I know, everything after my last game ANSI post is anticlimax, but every time I think I can close the book on this particular niche, I find one or two extra items and open another draft blog post to share a few more with you. All of my likely search terms in sixteencolors.net are starting to come up dry, however, so while there is assuredly more video game ANSI art out there... I have picked all of the low-hanging fruit. This one inspired me to re-open my file, another piece released in my own computer artgroup -- as menu artwork for a programmed e-mag (electronic magazine), hence requiring being run and screen-captured in DOSBox in order to get a good look at it. Well, I went to the trouble, so I may as well let you enjoy it. Mage, not challenging my impression that he liked to work in green palettes, from an issue of the Kithe e-mag:
This is a very small fragment of an enormous piece I had the fortune to be a part of, a massive collection of odds and ends by local artist Spirit of Illusion that I spotted in the "ARTSCENE" episode of Jason Scott's BBS documentary series! ... as this is the only part of the work that pertains to games (game-to-toy mascot Earthworm Jim), I've left out 95% of it, including my regrettable rhyming poem for the BBS advertised, "The Twisted Tower".
This one was recently profiled in a Facebook ANSI artists group as a picture of the day from the back archives: the artist is Big Yellow Man, and the scene depicted is of Space Invaders being blasted out of the sky by a naval battleship.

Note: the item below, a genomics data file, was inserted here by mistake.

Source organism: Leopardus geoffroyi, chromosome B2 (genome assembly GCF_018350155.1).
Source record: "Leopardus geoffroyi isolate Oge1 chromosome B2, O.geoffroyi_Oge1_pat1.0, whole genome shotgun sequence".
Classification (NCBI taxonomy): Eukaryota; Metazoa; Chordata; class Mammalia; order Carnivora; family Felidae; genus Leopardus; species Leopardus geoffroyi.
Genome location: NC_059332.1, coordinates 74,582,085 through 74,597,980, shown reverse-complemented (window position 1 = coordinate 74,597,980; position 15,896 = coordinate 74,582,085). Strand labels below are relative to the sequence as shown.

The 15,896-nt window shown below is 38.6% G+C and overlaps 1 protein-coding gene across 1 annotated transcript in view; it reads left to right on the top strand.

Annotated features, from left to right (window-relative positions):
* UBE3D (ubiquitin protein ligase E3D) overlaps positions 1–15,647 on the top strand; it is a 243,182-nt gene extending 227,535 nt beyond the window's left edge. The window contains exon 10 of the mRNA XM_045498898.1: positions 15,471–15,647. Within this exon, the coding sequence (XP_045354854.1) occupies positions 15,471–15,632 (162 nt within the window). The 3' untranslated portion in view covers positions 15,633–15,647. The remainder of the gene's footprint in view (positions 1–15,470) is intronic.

A revisitation to a popular subject, Sonic the Hedgehog returns, in his "Sonic 2" incarnation, in this early work:
Here are a couple of related works by different authors, celebrating the less-common (peculiarly, given the PC warez context of ANSI art production) subject of computer games. To wit -- Doom 1's space marine (here, have an extra shotgun), plus a logo for Doom 2. If memory serves correct -- probably worth investigating, and possibly providing grist for a final instalment of this interminable series -- some Apogee-ish shareware titles would terminate with ANSI screens promoting their games.
Perhaps unsurprisingly, an artist who adopted the word "arcade" as their nickname might be expected to produce artworks on video game themes. Well, Arcade of Acme doesn't disappoint, with three items here from the Super Mario corner: Starting with a smallscale piece depicting a Mushroom Kingdom hill and mushroom, they get more elaborate.
Next he cooked up Mario in a Frog Suit from Super Mario Bros. 3, swimming around underwater:
... and a final piece by him, here is Super Mario. I can practically hear him saying "It's-a me, Mario! Watch-a the next-a episode of-a my Super Mario Super Show!"
This might be enough for a reasonable blog post, but I am not a reasonable blog writer. I have more pieces and I just want to expedite clearing them out of there so I can return to other subjects. We open our closing act with two Street Fighter pieces, one of Cammy...
... or her blow-up doll equivalent. Teenaged boys: when their best reference for female anatomy is the works of Rob Liefeld, these regrettable results are perhaps inevitable. This one is a step up, Chun-Li and a Street Fighter-style font to boot!:
Now the flip side to Street Fighter is, naturally, Mortal Kombat, and here we have some of its fearsome opponents rendered in a similarly wide array of skill levels. Round 1: Scorpion! Get over here!
This Goro is more impressive, though of course it's easier to draw four arms when all of them are out-of-frame:
Now for purposes of comparing and contrasting, two versions of Kano. A nasty one...
And an awesome one:
Finally, one more version of the MK logo to bring us home: